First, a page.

Laboratory Values

Time After StartingTime After StoppingALT
(U/L)
Alk P (U/L)Bilirubin (mg/dL)Other
0Pre24NANAStarted vismodegib
32 daysPre57NANAMuscle cramps
41 days052580710.7Admission
6 weeks2 days2535105.9Discharge
8 weeks2 weeks632951.8
8 months6 months35NANAAsymptomatic
Normal Values<72<126<1.2

Comment

An elderly man with multiple basal cell carcinomas developed dysgeusia and muscle cramps within a month of starting vismodegib and was found to have mild serum ALT and AST elevations. In the following two weeks, however, he developed worsening symptoms and jaundice and was found to have a cholestatic hepatitis. He had also developed worsening side effects of treatment, dehydration, laryngitis and mild gastrointestinal bleeding. Upon hospital admission and stopping vismodegib he improved rapidly, most liver tests being normal or near normal two weeks later. Information on hepatitis serology, autoantibodies and eosinophil counts was not provided, but immunoallergic features were not present, and the clinical course and outcome were entirely compatible with a drug induced cholestatic hepatitis. While most cases of acute liver injury attributed to kinase inhibitors have been described as hepatocellular, the actual aminotransferase and alkaline phosphatase values are often not provided. Even this case might have been considered hepatocellular (ALT 525 U/L) had the other values not been available.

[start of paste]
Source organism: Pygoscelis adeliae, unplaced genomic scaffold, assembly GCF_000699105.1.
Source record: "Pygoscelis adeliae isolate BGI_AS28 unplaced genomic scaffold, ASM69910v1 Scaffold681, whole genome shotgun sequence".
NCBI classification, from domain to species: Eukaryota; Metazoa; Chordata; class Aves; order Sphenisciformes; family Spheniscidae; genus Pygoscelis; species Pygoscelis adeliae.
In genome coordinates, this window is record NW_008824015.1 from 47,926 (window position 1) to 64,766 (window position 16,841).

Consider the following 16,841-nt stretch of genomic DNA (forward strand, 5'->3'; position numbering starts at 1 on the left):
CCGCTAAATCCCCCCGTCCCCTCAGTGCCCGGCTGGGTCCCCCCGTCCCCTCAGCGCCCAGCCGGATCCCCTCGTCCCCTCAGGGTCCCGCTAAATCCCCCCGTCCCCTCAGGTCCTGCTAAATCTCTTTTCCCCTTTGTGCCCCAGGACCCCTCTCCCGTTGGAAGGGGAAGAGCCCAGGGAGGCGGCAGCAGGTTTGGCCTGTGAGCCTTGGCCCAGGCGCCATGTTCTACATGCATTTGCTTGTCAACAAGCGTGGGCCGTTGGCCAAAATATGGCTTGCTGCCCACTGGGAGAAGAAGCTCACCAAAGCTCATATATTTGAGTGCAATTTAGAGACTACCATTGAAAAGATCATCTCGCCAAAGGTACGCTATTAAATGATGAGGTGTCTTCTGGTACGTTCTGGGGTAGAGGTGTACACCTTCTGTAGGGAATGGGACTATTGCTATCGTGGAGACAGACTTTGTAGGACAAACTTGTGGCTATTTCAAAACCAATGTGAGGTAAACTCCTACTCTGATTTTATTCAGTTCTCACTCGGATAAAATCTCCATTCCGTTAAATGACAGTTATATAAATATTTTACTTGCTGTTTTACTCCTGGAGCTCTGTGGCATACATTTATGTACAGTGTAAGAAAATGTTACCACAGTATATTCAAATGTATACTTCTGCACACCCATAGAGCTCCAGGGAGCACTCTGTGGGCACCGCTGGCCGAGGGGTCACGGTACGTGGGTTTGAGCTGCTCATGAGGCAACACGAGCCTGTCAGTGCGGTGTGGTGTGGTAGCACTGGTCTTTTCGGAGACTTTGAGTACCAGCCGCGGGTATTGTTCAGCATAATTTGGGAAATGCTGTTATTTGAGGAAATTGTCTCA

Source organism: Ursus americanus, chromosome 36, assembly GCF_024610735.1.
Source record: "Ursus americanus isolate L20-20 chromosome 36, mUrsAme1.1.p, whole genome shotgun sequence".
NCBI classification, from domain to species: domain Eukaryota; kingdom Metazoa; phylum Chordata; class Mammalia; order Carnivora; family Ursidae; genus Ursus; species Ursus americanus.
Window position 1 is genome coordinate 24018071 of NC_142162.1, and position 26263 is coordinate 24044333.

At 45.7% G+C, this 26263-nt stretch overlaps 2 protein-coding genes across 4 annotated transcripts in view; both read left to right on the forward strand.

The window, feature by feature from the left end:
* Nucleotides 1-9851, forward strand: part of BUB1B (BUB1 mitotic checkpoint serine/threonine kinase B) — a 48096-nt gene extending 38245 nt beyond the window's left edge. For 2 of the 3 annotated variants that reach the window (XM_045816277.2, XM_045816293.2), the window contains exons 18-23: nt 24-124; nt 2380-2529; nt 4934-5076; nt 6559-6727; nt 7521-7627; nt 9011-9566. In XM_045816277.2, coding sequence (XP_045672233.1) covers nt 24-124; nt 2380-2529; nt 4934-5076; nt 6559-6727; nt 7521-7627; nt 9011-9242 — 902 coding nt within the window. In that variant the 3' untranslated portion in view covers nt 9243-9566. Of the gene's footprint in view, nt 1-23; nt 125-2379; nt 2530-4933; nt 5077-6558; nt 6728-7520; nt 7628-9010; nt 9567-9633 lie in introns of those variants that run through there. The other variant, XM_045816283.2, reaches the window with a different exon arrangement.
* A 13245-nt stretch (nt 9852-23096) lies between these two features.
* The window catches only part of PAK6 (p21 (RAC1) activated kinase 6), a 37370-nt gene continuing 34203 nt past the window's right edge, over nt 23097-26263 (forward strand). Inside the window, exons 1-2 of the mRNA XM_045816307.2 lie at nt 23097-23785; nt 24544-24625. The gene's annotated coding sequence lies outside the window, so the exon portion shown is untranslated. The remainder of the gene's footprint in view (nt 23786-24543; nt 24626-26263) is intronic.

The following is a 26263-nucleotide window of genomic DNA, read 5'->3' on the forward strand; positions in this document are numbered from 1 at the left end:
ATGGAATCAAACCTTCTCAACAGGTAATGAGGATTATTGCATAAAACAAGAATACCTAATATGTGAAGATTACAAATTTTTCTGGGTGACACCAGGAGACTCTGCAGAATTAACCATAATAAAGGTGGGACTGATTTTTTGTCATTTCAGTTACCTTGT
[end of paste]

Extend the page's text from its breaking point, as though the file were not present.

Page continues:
PRODUCT INFORMATION

REPRESENTATIVE TRADE NAMES

Vismodegib – Erivedge®

DRUG CLASS

Antineoplastic Agents

COMPLETE LABELING

Product labeling at DailyMed, National Library of Medicine, NIH

CHEMICAL FORMULA AND STRUCTURE

DRUGCAS REGISTRY NO.MOLECULAR FORMULASTRUCTURE
Vismodegib879085-55-9C19-H14-Cl2-N2-O3-S
Vismodegib chemical structure

ANNOTATED BIBLIOGRAPHY

References updated: 25 June 2018

  • Zimmerman HJ. Hepatotoxicity: the adverse effects of drugs and other chemicals on the liver. 2nd ed. Philadelphia: Lippincott, 1999.
    (Review of hepatotoxicity published in 1999 before the availability of tyrosine kinase receptor inhibitors such as vismodegib).
  • DeLeve LD. Erlotinib. Cancer chemotherapy. In, Kaplowitz N, DeLeve LD, eds. Drug-induced liver disease. 3rd ed. Amsterdam: Elsevier, 2013, pp. 556.
    (Review of hepatotoxicity of cancer chemotherapeutic agents discusses several tyrosine kinase inhibitors including imatinib, gefitinib, erlotinib and crizotinib, but not vismodegib).
  • Chabner BA, Barnes J, Neal J, Olson E, Mujagic H, Sequist L, Wilson W, et al. Targeted therapies: tyrosine kinase inhibitors, monoclonal antibodies, and cytokines. In, Brunton LL, Chabner BA, Knollman BC, eds. Goodman & Gilman's the pharmacological basis of therapeutics. 12th ed. New York: McGraw-Hill, 2011, pp. 1731-54.
    (Textbook of pharmacology and therapeutics).
  • Von Hoff DD, LoRusso PM, Rudin CM, Reddy JC, Yauch RL, Tibes R, Weiss GJ, et al. Inhibition of the hedgehog pathway in advanced basal-cell carcinoma. N Engl J Med 2009; 361: 1164-72. [PubMed: 19726763]